Ghana Invites More Investors into Oil Sector
From NZ Week
Ghana wants investors to take advantage of the West African country’s conductive environment to help boost its nascent oil and gas industry, a senior official said Tuesday.
Ghanian Minister for Energy and Petroleum Emmanuel Armah Kofi Buah made the call when he opened the 17th Offshore Conference on Oil and Gas Deepwater Exploration here.
He said his ministry and its agencies, Petroleum Commission and Ghana National Petroleum Corporation (GNPC), continued to welcome into Ghana International Oil Companies (IOCs) that shared in the country’s collective strategy of aggressive but environmentally conscious exploration and production activity.
The minister argued that the West African country, which commenced oil production late 2010, offered a politically stable and financially competitive environment for investment in the oil and gas industry.
“A sound foundation for competitiveness has been laid specifically in improving the living standards, economic growth, competitive corporate taxes, legal framework and fiscal policy,” said the minister, adding that ultimately such investments should be to the benefit of the people of Ghana and the investors.
According to Buah, Ghana is strategically located in the so- called New Deepwater Golden Triangle which connects three major regions(Brazil, the Gulf of Mexico and West Africa), which account for a bevy of oil, gas and condensate discoveries over the last five years, with a fast growing potential.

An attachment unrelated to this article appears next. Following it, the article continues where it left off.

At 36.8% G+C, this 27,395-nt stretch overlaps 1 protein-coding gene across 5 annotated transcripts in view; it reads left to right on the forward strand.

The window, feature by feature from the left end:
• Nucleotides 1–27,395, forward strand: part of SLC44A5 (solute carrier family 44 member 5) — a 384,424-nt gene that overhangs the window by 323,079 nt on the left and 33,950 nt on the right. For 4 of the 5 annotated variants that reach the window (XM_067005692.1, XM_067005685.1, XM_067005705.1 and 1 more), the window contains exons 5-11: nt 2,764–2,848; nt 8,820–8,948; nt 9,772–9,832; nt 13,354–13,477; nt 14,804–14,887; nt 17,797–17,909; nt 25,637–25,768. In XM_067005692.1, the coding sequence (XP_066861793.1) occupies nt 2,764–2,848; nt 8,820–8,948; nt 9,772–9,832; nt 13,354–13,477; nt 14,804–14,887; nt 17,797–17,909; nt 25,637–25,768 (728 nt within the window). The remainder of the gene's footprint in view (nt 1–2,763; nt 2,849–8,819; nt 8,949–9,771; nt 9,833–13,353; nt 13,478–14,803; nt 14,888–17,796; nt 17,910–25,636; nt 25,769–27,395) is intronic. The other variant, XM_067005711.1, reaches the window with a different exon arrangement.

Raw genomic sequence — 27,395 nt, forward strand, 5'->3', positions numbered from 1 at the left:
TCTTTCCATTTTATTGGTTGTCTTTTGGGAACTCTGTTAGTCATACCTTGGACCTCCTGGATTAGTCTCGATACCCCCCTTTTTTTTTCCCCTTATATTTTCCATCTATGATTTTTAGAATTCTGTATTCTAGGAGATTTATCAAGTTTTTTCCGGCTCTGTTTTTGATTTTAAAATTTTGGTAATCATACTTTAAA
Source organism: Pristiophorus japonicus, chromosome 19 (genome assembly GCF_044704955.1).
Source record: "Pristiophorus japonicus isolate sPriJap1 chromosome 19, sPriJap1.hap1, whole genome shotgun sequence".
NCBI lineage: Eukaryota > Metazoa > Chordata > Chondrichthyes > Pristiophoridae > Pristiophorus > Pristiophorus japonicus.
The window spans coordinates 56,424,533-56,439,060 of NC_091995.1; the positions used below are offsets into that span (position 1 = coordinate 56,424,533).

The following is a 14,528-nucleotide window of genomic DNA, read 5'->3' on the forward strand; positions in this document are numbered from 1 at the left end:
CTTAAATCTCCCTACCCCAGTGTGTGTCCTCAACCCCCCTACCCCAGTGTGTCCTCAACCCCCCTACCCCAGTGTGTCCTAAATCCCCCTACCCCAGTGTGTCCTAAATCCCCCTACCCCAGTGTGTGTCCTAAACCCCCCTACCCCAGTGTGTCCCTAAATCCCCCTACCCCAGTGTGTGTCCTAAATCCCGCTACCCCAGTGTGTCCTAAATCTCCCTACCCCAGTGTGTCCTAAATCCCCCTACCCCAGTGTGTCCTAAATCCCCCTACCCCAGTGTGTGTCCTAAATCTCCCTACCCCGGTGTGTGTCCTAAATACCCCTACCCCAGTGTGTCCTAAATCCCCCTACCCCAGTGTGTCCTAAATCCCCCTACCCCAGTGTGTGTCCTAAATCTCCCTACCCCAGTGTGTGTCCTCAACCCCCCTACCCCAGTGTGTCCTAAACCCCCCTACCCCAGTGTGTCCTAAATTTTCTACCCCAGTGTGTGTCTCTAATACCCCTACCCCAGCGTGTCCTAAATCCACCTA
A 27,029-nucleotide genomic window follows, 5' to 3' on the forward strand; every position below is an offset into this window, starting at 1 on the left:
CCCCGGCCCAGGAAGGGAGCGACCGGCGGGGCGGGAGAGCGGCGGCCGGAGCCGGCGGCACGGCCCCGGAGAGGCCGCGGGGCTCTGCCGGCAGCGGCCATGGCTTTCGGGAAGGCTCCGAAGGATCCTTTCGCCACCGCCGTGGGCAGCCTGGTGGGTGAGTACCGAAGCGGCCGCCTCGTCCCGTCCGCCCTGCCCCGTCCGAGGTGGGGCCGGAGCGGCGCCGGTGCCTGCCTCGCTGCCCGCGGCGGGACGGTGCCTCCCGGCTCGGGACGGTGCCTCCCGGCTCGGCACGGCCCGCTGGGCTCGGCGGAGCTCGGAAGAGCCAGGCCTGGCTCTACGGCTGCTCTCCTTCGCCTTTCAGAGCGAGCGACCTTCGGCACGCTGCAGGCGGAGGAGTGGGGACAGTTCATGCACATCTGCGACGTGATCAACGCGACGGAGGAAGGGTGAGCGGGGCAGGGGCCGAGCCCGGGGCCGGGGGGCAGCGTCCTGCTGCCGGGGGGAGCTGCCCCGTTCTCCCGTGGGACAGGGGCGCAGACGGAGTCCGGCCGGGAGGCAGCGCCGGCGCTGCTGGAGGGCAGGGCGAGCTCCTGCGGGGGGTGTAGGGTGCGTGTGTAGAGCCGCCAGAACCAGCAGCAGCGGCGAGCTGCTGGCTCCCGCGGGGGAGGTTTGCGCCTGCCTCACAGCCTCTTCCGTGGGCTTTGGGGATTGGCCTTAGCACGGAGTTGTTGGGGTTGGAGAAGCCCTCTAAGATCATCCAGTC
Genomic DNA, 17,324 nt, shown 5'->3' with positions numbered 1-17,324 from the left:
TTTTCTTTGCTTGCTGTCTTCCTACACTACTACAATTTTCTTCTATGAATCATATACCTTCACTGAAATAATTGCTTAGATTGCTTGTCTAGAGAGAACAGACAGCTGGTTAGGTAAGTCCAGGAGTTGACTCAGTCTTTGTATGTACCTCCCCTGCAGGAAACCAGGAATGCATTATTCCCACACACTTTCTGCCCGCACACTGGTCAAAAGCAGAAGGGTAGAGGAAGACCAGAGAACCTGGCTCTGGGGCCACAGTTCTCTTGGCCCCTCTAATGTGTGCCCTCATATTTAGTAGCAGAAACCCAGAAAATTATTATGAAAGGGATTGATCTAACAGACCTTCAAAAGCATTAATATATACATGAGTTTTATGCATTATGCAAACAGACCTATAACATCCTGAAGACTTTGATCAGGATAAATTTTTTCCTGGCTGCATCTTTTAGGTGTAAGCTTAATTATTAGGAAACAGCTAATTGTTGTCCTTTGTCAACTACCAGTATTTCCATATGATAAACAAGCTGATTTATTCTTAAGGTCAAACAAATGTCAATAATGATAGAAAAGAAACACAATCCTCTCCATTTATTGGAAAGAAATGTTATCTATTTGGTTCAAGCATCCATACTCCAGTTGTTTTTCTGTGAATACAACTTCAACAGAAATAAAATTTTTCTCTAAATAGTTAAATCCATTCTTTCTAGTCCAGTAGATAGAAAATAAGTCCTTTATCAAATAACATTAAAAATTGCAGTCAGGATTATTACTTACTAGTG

He therefore believed that as West Africa was expected to attract over 60 billion U. S. dollars towards the end of 2014 into its deep water exploration, Ghana’s Jubilee Phase 1A project, Tweneboa, Enyenra and Ntomme (TEN) fields, the Sankofa-Gye Nyame fields, and others were expected to take up a chunk of these investments.
Jubilee currently produces about 115,000 barrels of oil per day (bopd) against a target of 120,000 bopd.
The local content provisions in Ghana’s petroleum agreements and the local policy soon to be passed into law provide for the use of Ghanaian goods and services in all phases of petroleum operation in so far as they are comparable to industry standards and are price competitive.
The theme for this year’s conference, the fifth to be held in Ghana since 2009, is “Deepwater Discoveries: Emerging Opportunities”.
Geophysics and Explorations Manager of the GNPC, Theo Ahwireng, said the upstream story of Ghana’s petroleum industry was unlocking resources which previously were thought to be non- existent or unreachable.
He said 22 out of the 23 discoveries made in Ghana since 2007 were drilled in water depths greater than 200 meters.
“The performance has triggered intense activity levels along the entire value chain with at least three to five major developments expected in Ghana alone in the next five years with expected capital expenditure of between 15 and 30 billion US dollars,” Ahwireng added.
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